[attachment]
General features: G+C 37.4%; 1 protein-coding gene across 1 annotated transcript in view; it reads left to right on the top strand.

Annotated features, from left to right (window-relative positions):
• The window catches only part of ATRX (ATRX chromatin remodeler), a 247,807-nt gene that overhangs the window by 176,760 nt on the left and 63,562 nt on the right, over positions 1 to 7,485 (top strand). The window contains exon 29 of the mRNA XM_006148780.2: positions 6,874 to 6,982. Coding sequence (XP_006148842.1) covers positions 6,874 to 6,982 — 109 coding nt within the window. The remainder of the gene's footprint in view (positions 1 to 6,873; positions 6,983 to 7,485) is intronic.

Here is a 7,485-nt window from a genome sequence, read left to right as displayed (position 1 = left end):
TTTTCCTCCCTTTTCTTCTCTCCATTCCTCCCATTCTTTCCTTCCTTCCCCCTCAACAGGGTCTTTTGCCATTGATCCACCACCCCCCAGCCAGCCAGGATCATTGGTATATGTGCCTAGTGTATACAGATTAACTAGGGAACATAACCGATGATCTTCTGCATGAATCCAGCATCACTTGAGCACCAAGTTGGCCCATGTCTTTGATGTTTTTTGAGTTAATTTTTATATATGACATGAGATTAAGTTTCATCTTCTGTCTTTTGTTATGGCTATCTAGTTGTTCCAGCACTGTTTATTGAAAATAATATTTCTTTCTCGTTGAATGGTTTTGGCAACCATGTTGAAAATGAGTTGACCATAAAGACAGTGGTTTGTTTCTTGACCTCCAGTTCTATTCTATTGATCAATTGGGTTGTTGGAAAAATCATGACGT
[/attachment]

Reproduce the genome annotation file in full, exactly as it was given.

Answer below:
General features: G+C 37.4%; 1 protein-coding gene across 1 annotated transcript in view; it reads left to right on the top strand.

Annotated features, from left to right (window-relative positions):
• The window catches only part of ATRX (ATRX chromatin remodeler), a 247,807-nt gene that overhangs the window by 176,760 nt on the left and 63,562 nt on the right, over positions 1 to 7,485 (top strand). The window contains exon 29 of the mRNA XM_006148780.2: positions 6,874 to 6,982. Coding sequence (XP_006148842.1) covers positions 6,874 to 6,982 — 109 coding nt within the window. The remainder of the gene's footprint in view (positions 1 to 6,873; positions 6,983 to 7,485) is intronic.

Here is a 7,485-nt window from a genome sequence, read left to right as displayed (position 1 = left end):
TTTTCCTCCCTTTTCTTCTCTCCATTCCTCCCATTCTTTCCTTCCTTCCCCCTCAACAGGGTCTTTTGCCATTGATCCACCACCCCCCAGCCAGCCAGGATCATTGGTATATGTGCCTAGTGTATACAGATTAACTAGGGAACATAACCGATGATCTTCTGCATGAATCCAGCATCACTTGAGCACCAAGTTGGCCCATGTCTTTGATGTTTTTTGAGTTAATTTTTATATATGACATGAGATTAAGTTTCATCTTCTGTCTTTTGTTATGGCTATCTAGTTGTTCCAGCACTGTTTATTGAAAATAATATTTCTTTCTCGTTGAATGGTTTTGGCAACCATGTTGAAAATGAGTTGACCATAAAGACAGTGGTTTGTTTCTTGACCTCCAGTTCTATTCTATTGATCAATTGGGTTGTTGGAAAAATCATGACGT